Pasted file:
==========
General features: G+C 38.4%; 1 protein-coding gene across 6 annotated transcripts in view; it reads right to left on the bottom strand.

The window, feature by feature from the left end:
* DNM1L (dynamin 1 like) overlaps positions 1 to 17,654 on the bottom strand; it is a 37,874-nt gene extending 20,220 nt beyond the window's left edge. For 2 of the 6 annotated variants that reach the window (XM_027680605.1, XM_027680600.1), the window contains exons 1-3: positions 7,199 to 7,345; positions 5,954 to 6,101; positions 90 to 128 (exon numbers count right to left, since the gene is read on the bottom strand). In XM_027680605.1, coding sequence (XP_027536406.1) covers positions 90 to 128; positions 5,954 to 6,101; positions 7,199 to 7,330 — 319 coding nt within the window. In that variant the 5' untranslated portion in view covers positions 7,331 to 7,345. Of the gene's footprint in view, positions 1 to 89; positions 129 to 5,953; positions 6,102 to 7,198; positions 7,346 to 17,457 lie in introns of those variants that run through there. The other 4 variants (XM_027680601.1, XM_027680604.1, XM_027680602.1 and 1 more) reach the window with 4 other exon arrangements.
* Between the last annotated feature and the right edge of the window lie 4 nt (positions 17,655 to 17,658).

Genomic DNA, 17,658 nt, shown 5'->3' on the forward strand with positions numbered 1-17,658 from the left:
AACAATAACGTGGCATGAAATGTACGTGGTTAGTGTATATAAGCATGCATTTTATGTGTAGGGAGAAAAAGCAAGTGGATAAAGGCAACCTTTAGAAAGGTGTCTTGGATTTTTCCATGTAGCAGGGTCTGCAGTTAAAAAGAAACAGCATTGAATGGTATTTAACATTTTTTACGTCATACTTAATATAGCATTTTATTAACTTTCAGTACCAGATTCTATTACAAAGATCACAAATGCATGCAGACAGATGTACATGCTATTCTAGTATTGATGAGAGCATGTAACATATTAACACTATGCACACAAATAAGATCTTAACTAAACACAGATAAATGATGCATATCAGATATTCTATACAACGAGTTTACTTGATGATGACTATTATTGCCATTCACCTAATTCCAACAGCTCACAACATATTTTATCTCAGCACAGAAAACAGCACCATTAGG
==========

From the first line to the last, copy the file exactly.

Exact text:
General features: G+C 38.4%; 1 protein-coding gene across 6 annotated transcripts in view; it reads right to left on the bottom strand.

The window, feature by feature from the left end:
* DNM1L (dynamin 1 like) overlaps positions 1 to 17,654 on the bottom strand; it is a 37,874-nt gene extending 20,220 nt beyond the window's left edge. For 2 of the 6 annotated variants that reach the window (XM_027680605.1, XM_027680600.1), the window contains exons 1-3: positions 7,199 to 7,345; positions 5,954 to 6,101; positions 90 to 128 (exon numbers count right to left, since the gene is read on the bottom strand). In XM_027680605.1, coding sequence (XP_027536406.1) covers positions 90 to 128; positions 5,954 to 6,101; positions 7,199 to 7,330 — 319 coding nt within the window. In that variant the 5' untranslated portion in view covers positions 7,331 to 7,345. Of the gene's footprint in view, positions 1 to 89; positions 129 to 5,953; positions 6,102 to 7,198; positions 7,346 to 17,457 lie in introns of those variants that run through there. The other 4 variants (XM_027680601.1, XM_027680604.1, XM_027680602.1 and 1 more) reach the window with 4 other exon arrangements.
* Between the last annotated feature and the right edge of the window lie 4 nt (positions 17,655 to 17,658).

Genomic DNA, 17,658 nt, shown 5'->3' on the forward strand with positions numbered 1-17,658 from the left:
AACAATAACGTGGCATGAAATGTACGTGGTTAGTGTATATAAGCATGCATTTTATGTGTAGGGAGAAAAAGCAAGTGGATAAAGGCAACCTTTAGAAAGGTGTCTTGGATTTTTCCATGTAGCAGGGTCTGCAGTTAAAAAGAAACAGCATTGAATGGTATTTAACATTTTTTACGTCATACTTAATATAGCATTTTATTAACTTTCAGTACCAGATTCTATTACAAAGATCACAAATGCATGCAGACAGATGTACATGCTATTCTAGTATTGATGAGAGCATGTAACATATTAACACTATGCACACAAATAAGATCTTAACTAAACACAGATAAATGATGCATATCAGATATTCTATACAACGAGTTTACTTGATGATGACTATTATTGCCATTCACCTAATTCCAACAGCTCACAACATATTTTATCTCAGCACAGAAAACAGCACCATTAGG